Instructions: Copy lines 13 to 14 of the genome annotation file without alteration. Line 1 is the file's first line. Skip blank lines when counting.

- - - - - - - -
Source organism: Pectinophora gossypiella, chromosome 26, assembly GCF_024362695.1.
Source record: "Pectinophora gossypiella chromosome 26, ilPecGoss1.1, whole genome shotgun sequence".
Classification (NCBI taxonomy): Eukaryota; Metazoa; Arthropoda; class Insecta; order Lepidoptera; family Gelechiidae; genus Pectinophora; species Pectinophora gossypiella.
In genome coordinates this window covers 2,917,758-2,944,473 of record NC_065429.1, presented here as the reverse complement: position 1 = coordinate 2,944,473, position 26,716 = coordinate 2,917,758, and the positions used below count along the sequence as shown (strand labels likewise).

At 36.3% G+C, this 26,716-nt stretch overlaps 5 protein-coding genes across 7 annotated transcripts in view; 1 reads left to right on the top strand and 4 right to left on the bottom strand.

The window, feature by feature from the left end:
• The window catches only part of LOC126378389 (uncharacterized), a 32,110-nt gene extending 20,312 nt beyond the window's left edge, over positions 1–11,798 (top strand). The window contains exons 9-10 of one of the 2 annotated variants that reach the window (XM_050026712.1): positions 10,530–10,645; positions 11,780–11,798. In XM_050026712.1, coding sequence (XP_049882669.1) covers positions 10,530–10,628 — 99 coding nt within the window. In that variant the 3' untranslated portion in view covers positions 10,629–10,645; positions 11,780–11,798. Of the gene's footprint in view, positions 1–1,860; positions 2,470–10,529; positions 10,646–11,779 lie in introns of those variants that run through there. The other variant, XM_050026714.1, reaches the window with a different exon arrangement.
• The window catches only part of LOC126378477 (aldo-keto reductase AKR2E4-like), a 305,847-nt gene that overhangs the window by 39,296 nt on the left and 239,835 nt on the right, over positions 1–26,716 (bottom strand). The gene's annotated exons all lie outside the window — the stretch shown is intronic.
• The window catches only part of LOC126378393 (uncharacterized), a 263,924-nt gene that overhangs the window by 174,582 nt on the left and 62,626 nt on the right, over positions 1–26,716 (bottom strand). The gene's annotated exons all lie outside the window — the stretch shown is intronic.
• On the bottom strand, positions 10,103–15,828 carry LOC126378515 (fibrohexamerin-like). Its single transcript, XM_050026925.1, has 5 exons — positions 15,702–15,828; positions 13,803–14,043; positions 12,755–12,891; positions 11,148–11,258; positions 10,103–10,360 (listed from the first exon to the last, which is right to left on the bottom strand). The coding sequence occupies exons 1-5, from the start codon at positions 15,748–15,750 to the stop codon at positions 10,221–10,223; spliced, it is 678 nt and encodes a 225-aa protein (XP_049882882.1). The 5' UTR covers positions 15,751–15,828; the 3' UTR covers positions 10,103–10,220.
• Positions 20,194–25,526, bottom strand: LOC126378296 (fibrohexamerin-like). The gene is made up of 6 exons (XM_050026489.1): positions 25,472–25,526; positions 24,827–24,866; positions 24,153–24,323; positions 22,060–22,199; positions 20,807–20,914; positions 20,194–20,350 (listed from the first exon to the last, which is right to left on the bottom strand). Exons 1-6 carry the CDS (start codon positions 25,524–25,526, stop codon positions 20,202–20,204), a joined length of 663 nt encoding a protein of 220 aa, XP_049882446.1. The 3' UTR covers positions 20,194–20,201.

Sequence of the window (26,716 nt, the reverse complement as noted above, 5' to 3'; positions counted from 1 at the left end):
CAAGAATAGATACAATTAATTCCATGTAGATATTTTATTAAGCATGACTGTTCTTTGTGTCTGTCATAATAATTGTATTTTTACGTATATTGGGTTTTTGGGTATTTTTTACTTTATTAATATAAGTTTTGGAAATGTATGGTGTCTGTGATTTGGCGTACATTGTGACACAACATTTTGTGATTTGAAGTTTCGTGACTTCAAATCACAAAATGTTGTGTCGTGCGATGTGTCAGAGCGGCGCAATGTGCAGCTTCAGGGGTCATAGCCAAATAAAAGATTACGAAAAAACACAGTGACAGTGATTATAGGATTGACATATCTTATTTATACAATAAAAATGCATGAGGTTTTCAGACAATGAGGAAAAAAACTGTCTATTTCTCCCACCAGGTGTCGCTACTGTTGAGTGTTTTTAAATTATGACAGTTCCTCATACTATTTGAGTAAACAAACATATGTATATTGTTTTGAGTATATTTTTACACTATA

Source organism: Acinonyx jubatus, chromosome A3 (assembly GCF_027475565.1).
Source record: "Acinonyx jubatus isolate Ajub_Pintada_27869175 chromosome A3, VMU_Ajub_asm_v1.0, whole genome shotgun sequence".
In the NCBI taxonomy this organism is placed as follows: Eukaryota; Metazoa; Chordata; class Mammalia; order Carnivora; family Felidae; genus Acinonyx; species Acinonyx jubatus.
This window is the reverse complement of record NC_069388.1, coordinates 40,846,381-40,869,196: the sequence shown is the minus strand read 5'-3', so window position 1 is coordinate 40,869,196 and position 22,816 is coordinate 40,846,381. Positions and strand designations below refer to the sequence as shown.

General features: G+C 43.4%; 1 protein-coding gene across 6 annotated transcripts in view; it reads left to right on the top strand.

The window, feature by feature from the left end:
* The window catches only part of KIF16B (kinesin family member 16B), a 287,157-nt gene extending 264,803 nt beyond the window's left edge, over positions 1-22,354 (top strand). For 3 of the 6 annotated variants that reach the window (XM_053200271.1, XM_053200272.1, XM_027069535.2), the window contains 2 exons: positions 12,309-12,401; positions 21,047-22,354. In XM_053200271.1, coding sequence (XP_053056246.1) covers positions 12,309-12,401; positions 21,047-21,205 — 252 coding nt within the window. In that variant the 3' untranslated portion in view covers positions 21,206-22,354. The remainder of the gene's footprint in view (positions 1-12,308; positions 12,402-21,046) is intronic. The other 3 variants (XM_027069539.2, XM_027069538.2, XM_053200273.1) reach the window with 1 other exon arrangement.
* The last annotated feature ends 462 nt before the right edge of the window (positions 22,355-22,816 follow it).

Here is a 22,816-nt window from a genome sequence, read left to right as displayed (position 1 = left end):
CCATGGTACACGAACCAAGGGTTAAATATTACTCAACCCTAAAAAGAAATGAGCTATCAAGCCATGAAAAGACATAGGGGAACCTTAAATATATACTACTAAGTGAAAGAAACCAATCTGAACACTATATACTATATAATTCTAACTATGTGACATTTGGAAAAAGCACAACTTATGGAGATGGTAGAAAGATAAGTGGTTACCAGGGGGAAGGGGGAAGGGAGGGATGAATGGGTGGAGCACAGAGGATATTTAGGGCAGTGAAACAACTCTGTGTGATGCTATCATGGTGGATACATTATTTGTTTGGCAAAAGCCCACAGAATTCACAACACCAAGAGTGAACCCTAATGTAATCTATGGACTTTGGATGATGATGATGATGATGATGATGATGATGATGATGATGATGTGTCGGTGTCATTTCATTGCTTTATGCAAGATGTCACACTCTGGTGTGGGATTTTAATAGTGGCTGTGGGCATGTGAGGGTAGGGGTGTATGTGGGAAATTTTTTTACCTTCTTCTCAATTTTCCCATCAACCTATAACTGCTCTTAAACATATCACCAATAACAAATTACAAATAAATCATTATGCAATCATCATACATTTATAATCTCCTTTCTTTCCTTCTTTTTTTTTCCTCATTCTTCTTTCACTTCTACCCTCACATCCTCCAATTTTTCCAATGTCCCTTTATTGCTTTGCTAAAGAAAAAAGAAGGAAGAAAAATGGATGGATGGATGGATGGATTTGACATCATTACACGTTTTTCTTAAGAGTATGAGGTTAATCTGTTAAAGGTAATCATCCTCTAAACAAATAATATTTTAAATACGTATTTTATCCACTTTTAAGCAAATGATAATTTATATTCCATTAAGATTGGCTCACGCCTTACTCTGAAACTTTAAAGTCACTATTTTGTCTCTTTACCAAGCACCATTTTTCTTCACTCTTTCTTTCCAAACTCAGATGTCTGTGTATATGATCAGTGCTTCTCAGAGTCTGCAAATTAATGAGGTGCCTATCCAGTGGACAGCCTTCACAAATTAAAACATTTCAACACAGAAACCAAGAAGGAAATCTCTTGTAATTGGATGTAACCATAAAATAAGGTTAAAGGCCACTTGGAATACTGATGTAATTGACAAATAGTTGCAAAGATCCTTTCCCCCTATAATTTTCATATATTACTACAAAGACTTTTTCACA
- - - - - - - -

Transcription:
CAAGAATAGATACAATTAATTCCATGTAGATATTTTATTAAGCATGACTGTTCTTTGTGTCTGTCATAATAATTGTATTTTTACGTATATTGGGTTTTTGGGTATTTTTTACTTTATTAATATAAGTTTTGGAAATGTATGGTGTCTGTGATTTGGCGTACATTGTGACACAACATTTTGTGATTTGAAGTTTCGTGACTTCAAATCACAAAATGTTGTGTCGTGCGATGTGTCAGAGCGGCGCAATGTGCAGCTTCAGGGGTCATAGCCAAATAAAAGATTACGAAAAAACACAGTGACAGTGATTATAGGATTGACATATCTTATTTATACAATAAAAATGCATGAGGTTTTCAGACAATGAGGAAAAAAACTGTCTATTTCTCCCACCAGGTGTCGCTACTGTTGAGTGTTTTTAAATTATGACAGTTCCTCATACTATTTGAGTAAACAAACATATGTATATTGTTTTGAGTATATTTTTACACTATA

Source organism: Acinonyx jubatus, chromosome A3 (assembly GCF_027475565.1).